Here I am, once more in India, at the National Centre Performing Arts. We are about to start a string of rehearsals with visiting Maestro Carlo Rizzi – which will culminate in performances of Puccini’s masterpiece La Bohème. I have the privilege and joy of conducting two of the three performances on the 9th and 11th of February. Whilst rehearsing with the orchestra these last four days we covered a magnitude of repertoire from Richard Strauss’ sumptuous Rosenkavalier Suite to Richard Wagner’s Prelude and Liebestod from Tristan und Isolde. The love scene from Act I and the whole of Act IV of Verdi’s Otello, La mamma morta, Com un bel di and the glorious finale of Giordano’s Andrea Chenier and of course La Bohème. Yes, we’re having an operatic extravaganza – and all of it has made me remember one extraordinary, powerful and timeless caveat. “Do not disturb it.”
Back in 1989 just before Maestro von Karajan passed on, he appeared on film, talking about various things, and in it, there was a segment where he spoke eloquently, in English (rare for him) about the one piece of advice he could pass on to conductors. It wasn’t the usual stuff one generally hears. This was it. “Do not disturb it.” I knew figuratively what he meant, and knew then what he wanted us to do, and have appreciated the sentiment in performances before now, but not till this run of rehearsals did I feel it in my bones, was I instinctively reminded to understand it from within, and what it meant.
All things in life are presented before us as living organisms. We interact with the world around us in what I could describe as the ‘harmony of chaos’. For every pressure there is a lift. For every action there is a reaction. For every sound there is silence…and so on. I am reminded of the old toys – perhaps completely gone from our memories in the electronic age. Do you remember the spinning tops, made of wood balancing on a pin spike, which had a string coiled around them, which when released with a flowing hand motion, would set the top spinning? Let’s assume that you do remember- or can picture the device. Imagine that you now, while the top was in motion, decided that you wanted it to go faster. If you interfered, you’d cause it – to use a modern idiom – to ‘crash and burn’. “Do not disturb it!
Herbert von Karajan spoke of his many pursuits and passions, to which he had applied the same maxim. Horseback show jumping. The night before – panicking away – “how will I jump?”– “what will I do to jump?” And then the reminder, “you don’t jump, the horse jumps” – and if you allow the horse to jump in the right way, if you ‘do not disturb it’ with all the pretensions and panic, it will be fine. To allow the jump to occur as a single perfect motion, the motion of a living organism, without planning, and plotting and overthinking everything would become the key.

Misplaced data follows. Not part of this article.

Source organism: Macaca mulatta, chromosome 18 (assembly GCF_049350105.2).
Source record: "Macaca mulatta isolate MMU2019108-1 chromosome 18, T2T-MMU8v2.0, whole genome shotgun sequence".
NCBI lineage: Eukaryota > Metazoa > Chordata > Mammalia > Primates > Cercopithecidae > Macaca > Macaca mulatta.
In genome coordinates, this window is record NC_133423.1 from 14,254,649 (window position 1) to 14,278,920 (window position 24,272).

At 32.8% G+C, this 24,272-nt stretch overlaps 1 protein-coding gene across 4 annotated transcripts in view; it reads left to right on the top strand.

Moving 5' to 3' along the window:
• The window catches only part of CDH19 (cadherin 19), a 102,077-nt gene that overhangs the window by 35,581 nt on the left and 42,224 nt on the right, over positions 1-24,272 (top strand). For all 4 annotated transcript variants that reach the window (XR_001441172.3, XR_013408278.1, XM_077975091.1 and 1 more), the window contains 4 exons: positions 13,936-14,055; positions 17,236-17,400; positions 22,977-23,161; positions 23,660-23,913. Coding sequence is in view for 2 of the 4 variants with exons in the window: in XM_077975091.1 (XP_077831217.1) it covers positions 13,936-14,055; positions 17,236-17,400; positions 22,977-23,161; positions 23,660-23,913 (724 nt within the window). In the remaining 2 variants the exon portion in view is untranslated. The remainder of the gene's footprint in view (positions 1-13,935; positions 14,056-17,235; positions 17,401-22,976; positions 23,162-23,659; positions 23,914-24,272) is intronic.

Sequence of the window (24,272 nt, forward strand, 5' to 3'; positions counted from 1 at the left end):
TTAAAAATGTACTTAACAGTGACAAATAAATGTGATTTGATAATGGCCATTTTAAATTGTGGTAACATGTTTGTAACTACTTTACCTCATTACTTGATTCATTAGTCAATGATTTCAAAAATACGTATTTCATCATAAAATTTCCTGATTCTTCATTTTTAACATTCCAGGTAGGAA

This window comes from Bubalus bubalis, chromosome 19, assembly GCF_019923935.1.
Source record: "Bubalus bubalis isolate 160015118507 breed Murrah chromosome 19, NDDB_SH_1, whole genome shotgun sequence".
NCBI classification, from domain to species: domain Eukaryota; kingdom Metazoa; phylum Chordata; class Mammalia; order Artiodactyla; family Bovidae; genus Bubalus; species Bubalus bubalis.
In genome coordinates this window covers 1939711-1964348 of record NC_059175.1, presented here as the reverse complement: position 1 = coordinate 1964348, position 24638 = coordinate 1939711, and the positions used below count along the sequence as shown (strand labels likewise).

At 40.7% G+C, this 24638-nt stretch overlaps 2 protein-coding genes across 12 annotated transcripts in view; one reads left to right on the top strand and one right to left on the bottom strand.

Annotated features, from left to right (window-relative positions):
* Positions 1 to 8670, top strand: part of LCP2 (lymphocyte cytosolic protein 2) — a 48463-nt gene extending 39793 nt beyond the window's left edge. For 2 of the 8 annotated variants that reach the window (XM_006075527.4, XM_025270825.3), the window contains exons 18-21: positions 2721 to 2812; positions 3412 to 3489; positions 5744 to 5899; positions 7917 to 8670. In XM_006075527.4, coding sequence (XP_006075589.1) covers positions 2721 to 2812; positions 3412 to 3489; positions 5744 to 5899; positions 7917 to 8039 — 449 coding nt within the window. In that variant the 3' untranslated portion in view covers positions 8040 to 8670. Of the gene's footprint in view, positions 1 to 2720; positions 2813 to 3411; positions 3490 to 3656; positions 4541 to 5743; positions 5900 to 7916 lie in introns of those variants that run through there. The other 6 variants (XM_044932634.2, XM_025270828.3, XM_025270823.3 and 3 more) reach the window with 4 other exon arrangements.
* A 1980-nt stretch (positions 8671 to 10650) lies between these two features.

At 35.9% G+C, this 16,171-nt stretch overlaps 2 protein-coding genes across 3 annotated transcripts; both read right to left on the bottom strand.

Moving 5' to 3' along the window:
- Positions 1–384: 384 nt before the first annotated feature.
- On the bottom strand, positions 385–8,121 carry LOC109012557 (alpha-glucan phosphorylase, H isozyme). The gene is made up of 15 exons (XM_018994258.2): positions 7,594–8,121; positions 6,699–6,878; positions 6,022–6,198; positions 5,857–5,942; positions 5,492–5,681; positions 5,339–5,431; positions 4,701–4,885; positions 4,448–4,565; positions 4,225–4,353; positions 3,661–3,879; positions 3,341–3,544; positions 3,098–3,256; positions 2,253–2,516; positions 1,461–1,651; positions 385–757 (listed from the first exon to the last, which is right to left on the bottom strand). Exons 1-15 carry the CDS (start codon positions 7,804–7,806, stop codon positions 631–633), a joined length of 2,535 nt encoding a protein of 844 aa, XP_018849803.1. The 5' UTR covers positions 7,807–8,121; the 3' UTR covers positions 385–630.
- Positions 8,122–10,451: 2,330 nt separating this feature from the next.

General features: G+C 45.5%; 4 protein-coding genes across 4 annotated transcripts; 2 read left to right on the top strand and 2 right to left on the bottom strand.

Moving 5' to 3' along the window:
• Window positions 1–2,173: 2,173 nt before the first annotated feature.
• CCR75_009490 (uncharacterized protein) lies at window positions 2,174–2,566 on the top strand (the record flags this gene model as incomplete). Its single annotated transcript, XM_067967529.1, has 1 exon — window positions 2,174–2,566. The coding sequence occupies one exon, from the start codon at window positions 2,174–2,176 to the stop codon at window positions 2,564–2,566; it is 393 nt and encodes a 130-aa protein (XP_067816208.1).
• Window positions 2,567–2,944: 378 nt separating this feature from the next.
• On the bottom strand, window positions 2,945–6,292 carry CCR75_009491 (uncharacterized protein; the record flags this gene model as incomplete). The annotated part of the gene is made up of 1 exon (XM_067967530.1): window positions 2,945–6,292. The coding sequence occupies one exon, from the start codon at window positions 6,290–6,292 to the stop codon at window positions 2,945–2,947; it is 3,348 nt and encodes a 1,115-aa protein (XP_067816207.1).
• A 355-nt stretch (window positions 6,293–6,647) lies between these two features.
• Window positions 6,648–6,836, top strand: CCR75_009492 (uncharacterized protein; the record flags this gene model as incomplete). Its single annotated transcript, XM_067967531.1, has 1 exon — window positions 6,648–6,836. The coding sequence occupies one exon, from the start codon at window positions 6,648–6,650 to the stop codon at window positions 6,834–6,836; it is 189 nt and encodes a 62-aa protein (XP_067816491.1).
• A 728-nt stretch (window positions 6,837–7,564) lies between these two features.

Gliding far above the extraordinary scenery of the Austrian alps, in the golden silence of the white bubble glass glider is absolutely nothing about control and pressure and domination – it’s all about feeling and gentle persuasion, as if you hold in your hands a small trembling bird. With every second you are made acutely aware that you are a small part of something vast, and that you are infinitely bound to everything around you, confronted on all sides by motion and action and reaction that is yours and at the same time not yours. And so it is with conducting an orchestra, and the absolute directive “Do not disturb it.’
It’s a golf shot! It’s never going to make the pin, much less drop in the hole, if that perfect shot is not part of a wider living organism that allows it to come to be. This is not overly dramatic, it’s just the only way it works. Those who have lived that shot, know exactly what I’m talking about, and those who have been confounded on the course, know that it was because they didn’t remember “Do not disturb it.” Maestro Karajan continued to talk about his 22 man yachting crew and his speeding Porsche and a number of other things, including lovemaking in which the natural rhythms of life were the optimal guide. If you can find the film and watch it, it is combined with his Wagner rehearsals from the same year, and the incomparable Jessye Norman. It is the year that he died, which makes this glorious gift of grounding that much more poignant.
So why am I on about this right now. Well, there it was, as bright as daylight, what he meant. The orchestra shaped these living organisms of sound, from phrase to phrase, from line to line and from composer to composer, willing themselves and the listener to become part of a greater whole. My job was to set it in motion, like the old top, and then hold it in my hand like a trembling bird, persuade it gently like the glider and remember not to disturb it, while it assumed a life force of its own. The phrases and the direction, whilst conjured initially by the auftakt, took a form and destiny of their own. A life force that the composer had written into the music. A life force that emerged out of the silence. And above all, the life force of a full orchestra willing their work into synergy.
I have experienced this before, several times, but now, with the opera, perhaps with the impetus of sung phrases, a vibrating, pulsing line that compels the direction of the phrase and the glorious molten orchestral sound of a Puccini, Wagner or Richard Strauss’ score – it is a very special thing. I am reminded of my place in life, of my place whilst in front of our fine musicians and of the profound depth of the vast ocean that we choose to cross, every time the downbeat is realized into sound. I thought it might be worthy to share this with my readers. I am absolutely certain that these sentiments translate into all our lives in every way. We must look for it every day, and above all, we “must not disturb it” when it is present. It is unfettered life in its purest form.